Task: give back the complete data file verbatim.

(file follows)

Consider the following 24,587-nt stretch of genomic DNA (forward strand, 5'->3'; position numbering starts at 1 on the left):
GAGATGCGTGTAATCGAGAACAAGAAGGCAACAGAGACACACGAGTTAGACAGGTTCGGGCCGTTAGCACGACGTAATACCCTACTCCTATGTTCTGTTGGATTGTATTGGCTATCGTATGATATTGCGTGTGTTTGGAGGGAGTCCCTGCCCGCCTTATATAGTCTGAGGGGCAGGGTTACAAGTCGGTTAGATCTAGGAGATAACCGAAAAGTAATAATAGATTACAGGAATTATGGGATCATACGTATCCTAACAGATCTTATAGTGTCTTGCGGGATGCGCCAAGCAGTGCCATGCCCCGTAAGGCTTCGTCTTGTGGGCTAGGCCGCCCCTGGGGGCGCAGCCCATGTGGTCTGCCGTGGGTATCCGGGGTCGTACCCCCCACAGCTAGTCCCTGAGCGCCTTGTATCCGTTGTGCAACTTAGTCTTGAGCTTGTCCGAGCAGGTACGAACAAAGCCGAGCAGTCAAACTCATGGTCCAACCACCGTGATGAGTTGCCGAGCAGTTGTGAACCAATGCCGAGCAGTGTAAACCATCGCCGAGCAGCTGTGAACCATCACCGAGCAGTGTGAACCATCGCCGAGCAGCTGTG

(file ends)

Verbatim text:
Consider the following 24,587-nt stretch of genomic DNA (forward strand, 5'->3'; position numbering starts at 1 on the left):
GAGATGCGTGTAATCGAGAACAAGAAGGCAACAGAGACACACGAGTTAGACAGGTTCGGGCCGTTAGCACGACGTAATACCCTACTCCTATGTTCTGTTGGATTGTATTGGCTATCGTATGATATTGCGTGTGTTTGGAGGGAGTCCCTGCCCGCCTTATATAGTCTGAGGGGCAGGGTTACAAGTCGGTTAGATCTAGGAGATAACCGAAAAGTAATAATAGATTACAGGAATTATGGGATCATACGTATCCTAACAGATCTTATAGTGTCTTGCGGGATGCGCCAAGCAGTGCCATGCCCCGTAAGGCTTCGTCTTGTGGGCTAGGCCGCCCCTGGGGGCGCAGCCCATGTGGTCTGCCGTGGGTATCCGGGGTCGTACCCCCCACAGCTAGTCCCTGAGCGCCTTGTATCCGTTGTGCAACTTAGTCTTGAGCTTGTCCGAGCAGGTACGAACAAAGCCGAGCAGTCAAACTCATGGTCCAACCACCGTGATGAGTTGCCGAGCAGTTGTGAACCAATGCCGAGCAGTGTAAACCATCGCCGAGCAGCTGTGAACCATCACCGAGCAGTGTGAACCATCGCCGAGCAGCTGTG